In the biomedical sciences, basic research is cited much more frequently than clinical research [7, 8], perhaps because basic research tends to prompt further basic research and/or clinical trials that are later published, whereas clinical research tends to change clinical practice. A similar divergence might occur in the field of library and information science, with articles published in more theoretically oriented information science journals receiving more citations than articles published in more practically oriented library journals like the JMLA. Thus, citations may not be the best measure of impact for articles that receive attention from readers who might not frequently contribute to the scholarly literature, such as practicing librarians and library students [9, 10]. Rather, by reflecting at least part of the online conversation about particular articles, altmetrics can provide a more encompassing view of the influence of articles on society, including their professional and educational impact.

DYNAMICS AND PREDICTIVE VALUE OF ALTMETRICS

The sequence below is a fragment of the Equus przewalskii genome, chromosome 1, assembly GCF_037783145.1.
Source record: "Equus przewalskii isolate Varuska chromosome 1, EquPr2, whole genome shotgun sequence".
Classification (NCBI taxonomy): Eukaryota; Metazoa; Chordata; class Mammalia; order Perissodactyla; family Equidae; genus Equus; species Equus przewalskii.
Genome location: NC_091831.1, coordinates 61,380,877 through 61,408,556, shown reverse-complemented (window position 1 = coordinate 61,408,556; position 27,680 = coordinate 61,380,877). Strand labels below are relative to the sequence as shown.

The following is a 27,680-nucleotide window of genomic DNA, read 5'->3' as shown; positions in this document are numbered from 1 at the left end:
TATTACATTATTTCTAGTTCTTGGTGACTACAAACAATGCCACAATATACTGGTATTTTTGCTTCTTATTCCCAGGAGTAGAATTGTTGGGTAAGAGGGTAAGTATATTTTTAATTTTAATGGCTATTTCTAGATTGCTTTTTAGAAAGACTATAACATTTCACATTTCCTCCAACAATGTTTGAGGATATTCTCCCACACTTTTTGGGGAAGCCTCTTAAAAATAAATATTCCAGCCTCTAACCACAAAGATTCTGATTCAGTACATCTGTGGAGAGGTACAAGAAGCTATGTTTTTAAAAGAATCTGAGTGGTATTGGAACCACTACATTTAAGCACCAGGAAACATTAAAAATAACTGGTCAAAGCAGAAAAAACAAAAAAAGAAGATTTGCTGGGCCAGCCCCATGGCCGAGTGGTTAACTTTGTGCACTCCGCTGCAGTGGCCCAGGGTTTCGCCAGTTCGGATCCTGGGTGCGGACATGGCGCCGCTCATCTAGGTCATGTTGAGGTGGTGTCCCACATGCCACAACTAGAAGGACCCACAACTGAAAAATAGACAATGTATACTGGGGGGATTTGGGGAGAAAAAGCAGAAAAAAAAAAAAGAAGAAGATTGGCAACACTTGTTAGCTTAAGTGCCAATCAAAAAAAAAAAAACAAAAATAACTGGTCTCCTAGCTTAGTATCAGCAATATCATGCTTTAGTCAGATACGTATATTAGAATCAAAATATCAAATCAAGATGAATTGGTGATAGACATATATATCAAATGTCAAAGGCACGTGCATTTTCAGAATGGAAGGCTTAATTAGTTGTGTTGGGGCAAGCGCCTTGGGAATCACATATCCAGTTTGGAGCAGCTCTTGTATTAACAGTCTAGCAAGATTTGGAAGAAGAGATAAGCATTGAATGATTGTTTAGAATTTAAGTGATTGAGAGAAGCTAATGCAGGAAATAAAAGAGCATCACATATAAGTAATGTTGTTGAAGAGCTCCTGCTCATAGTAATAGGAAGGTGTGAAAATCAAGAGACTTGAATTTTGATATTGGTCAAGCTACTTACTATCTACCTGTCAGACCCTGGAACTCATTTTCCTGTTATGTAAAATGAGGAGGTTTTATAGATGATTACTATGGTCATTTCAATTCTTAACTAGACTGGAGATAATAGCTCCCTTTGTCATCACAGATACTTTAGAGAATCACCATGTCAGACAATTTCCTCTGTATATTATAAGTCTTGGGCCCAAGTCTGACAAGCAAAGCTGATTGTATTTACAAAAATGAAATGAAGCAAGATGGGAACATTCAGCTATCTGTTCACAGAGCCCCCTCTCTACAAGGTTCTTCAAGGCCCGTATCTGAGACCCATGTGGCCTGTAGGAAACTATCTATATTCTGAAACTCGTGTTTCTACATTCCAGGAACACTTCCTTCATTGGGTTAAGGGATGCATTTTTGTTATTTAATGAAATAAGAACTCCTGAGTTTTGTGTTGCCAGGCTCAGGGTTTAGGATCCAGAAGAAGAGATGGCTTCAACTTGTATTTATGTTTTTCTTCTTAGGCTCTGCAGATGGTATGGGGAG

Many studies aiming to understand the dynamics and predictive value of altmetrics have examined their temporal distribution and correlation with citations. For instance, one study reports that most tweets about an article occur in the first two days of its publication, with a plateau after five to seven days, demonstrating how quickly altmetrics reflect interest in an article [11]. Furthermore, the number of tweets is significantly predictive of the number of citations that an article will later receive [11], suggesting that mentions of an article in social media are a reasonably valid measure of its impact. However, there are notable differences in the magnitude of correlations between citations and different altmetric indicators, supporting the idea of different “flavors” of impact [12]. In general, traditional citations appear to be more strongly correlated with measures of article usage (i.e., views, downloads) and saves in social reference managers (e.g., Mendeley readers) and less strongly correlated with mentions in social media (e.g., Facebook, Twitter) or blogs [1315].